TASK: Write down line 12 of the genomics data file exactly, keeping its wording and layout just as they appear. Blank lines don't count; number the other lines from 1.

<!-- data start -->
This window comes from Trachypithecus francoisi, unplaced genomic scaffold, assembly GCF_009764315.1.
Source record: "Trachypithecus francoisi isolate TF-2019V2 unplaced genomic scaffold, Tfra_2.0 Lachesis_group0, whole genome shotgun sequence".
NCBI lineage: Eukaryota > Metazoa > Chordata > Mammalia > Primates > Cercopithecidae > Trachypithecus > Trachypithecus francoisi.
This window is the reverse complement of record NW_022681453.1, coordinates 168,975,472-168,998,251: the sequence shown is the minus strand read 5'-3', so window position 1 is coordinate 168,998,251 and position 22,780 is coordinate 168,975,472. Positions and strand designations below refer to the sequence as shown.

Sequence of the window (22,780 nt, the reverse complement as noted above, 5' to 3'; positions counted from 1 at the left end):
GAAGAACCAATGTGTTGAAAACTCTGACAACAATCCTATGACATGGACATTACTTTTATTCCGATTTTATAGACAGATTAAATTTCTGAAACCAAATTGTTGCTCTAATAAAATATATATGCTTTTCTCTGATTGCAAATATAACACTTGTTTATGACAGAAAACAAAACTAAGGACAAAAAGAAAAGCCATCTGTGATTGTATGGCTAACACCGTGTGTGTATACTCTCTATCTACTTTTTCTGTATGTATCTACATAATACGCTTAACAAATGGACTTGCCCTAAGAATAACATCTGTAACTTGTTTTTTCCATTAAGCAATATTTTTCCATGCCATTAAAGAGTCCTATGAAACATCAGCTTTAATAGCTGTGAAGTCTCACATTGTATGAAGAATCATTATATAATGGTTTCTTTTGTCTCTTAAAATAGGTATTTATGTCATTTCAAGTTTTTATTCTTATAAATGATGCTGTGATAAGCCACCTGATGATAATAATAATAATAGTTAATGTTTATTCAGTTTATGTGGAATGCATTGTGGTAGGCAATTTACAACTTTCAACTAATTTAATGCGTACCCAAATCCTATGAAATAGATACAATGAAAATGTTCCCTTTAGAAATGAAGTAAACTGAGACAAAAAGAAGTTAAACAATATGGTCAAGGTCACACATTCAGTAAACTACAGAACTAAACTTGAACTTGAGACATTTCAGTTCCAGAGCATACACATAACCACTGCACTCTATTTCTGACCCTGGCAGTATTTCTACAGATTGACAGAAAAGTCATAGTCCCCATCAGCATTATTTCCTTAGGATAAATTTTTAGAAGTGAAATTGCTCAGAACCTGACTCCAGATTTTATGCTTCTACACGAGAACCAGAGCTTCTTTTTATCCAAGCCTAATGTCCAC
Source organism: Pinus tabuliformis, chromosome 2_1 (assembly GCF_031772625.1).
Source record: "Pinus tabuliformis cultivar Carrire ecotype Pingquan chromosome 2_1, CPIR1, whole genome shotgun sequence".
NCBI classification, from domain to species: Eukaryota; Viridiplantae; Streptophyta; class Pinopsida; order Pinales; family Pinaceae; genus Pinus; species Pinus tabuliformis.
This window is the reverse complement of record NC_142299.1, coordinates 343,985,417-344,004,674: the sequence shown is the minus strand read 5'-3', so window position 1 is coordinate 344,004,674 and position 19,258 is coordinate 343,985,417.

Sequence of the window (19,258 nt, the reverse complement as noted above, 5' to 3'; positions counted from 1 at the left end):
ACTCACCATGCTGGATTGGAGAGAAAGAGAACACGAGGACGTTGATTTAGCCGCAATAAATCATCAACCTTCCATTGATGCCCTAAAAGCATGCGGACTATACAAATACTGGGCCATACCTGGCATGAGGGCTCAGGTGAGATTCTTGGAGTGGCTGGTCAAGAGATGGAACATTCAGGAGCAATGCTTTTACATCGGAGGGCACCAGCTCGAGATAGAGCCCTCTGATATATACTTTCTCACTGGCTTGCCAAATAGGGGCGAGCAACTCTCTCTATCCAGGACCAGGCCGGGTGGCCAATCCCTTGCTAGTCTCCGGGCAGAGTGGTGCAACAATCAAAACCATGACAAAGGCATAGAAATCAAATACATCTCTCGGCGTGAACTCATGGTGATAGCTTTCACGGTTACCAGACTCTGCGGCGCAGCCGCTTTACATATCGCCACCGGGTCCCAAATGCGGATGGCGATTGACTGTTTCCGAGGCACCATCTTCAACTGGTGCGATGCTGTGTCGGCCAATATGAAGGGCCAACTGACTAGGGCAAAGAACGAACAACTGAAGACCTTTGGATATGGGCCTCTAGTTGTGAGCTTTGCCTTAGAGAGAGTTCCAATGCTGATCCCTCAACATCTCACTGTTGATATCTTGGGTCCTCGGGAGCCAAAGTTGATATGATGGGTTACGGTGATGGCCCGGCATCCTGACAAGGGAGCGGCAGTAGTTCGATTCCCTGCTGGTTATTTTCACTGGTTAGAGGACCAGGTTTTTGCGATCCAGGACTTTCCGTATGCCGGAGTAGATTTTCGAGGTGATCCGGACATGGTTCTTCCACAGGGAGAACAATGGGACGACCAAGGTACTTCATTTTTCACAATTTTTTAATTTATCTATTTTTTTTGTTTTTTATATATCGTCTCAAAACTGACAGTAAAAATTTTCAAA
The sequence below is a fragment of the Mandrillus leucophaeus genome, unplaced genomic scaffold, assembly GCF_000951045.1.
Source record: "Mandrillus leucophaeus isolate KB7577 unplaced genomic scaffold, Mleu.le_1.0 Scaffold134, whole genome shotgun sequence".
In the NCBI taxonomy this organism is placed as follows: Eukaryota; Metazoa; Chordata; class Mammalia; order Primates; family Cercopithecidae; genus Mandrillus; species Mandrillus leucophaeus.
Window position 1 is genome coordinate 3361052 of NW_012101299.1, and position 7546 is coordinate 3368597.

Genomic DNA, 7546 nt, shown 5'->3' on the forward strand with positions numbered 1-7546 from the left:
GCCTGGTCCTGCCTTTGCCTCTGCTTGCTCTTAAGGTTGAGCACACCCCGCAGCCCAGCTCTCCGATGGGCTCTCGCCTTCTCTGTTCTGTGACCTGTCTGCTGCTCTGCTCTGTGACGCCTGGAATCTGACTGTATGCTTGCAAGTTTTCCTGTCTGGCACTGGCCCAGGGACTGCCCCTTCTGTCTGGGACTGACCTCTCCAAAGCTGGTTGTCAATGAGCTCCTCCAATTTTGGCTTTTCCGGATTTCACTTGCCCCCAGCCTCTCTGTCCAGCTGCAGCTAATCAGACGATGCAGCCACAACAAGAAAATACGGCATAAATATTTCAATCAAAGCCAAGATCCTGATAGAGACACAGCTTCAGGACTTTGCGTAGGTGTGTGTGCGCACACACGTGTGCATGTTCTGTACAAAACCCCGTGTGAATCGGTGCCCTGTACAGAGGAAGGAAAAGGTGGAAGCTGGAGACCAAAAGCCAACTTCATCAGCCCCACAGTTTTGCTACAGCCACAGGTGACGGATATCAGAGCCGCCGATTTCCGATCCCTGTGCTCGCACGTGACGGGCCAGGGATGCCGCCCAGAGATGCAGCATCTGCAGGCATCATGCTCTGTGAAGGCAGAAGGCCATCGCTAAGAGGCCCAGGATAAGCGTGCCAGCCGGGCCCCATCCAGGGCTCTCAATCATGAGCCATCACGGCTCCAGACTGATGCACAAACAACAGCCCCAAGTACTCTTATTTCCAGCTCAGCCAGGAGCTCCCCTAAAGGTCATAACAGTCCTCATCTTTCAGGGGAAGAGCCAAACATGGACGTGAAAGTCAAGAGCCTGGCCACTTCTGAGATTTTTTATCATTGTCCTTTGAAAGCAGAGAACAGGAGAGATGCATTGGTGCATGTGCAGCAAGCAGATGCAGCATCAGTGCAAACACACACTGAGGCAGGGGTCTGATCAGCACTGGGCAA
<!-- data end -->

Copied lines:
ACTCACCATGCTGGATTGGAGAGAAAGAGAACACGAGGACGTTGATTTAGCCGCAATAAATCATCAACCTTCCATTGATGCCCTAAAAGCATGCGGACTATACAAATACTGGGCCATACCTGGCATGAGGGCTCAGGTGAGATTCTTGGAGTGGCTGGTCAAGAGATGGAACATTCAGGAGCAATGCTTTTACATCGGAGGGCACCAGCTCGAGATAGAGCCCTCTGATATATACTTTCTCACTGGCTTGCCAAATAGGGGCGAGCAACTCTCTCTATCCAGGACCAGGCCGGGTGGCCAATCCCTTGCTAGTCTCCGGGCAGAGTGGTGCAACAATCAAAACCATGACAAAGGCATAGAAATCAAATACATCTCTCGGCGTGAACTCATGGTGATAGCTTTCACGGTTACCAGACTCTGCGGCGCAGCCGCTTTACATATCGCCACCGGGTCCCAAATGCGGATGGCGATTGACTGTTTCCGAGGCACCATCTTCAACTGGTGCGATGCTGTGTCGGCCAATATGAAGGGCCAACTGACTAGGGCAAAGAACGAACAACTGAAGACCTTTGGATATGGGCCTCTAGTTGTGAGCTTTGCCTTAGAGAGAGTTCCAATGCTGATCCCTCAACATCTCACTGTTGATATCTTGGGTCCTCGGGAGCCAAAGTTGATATGATGGGTTACGGTGATGGCCCGGCATCCTGACAAGGGAGCGGCAGTAGTTCGATTCCCTGCTGGTTATTTTCACTGGTTAGAGGACCAGGTTTTTGCGATCCAGGACTTTCCGTATGCCGGAGTAGATTTTCGAGGTGATCCGGACATGGTTCTTCCACAGGGAGAACAATGGGACGACCAAGGTACTTCATTTTTCACAATTTTTTAATTTATCTATTTTTTTTGTTTTTTATATATCGTCTCAAAACTGACAGTAAAAATTTTCAAA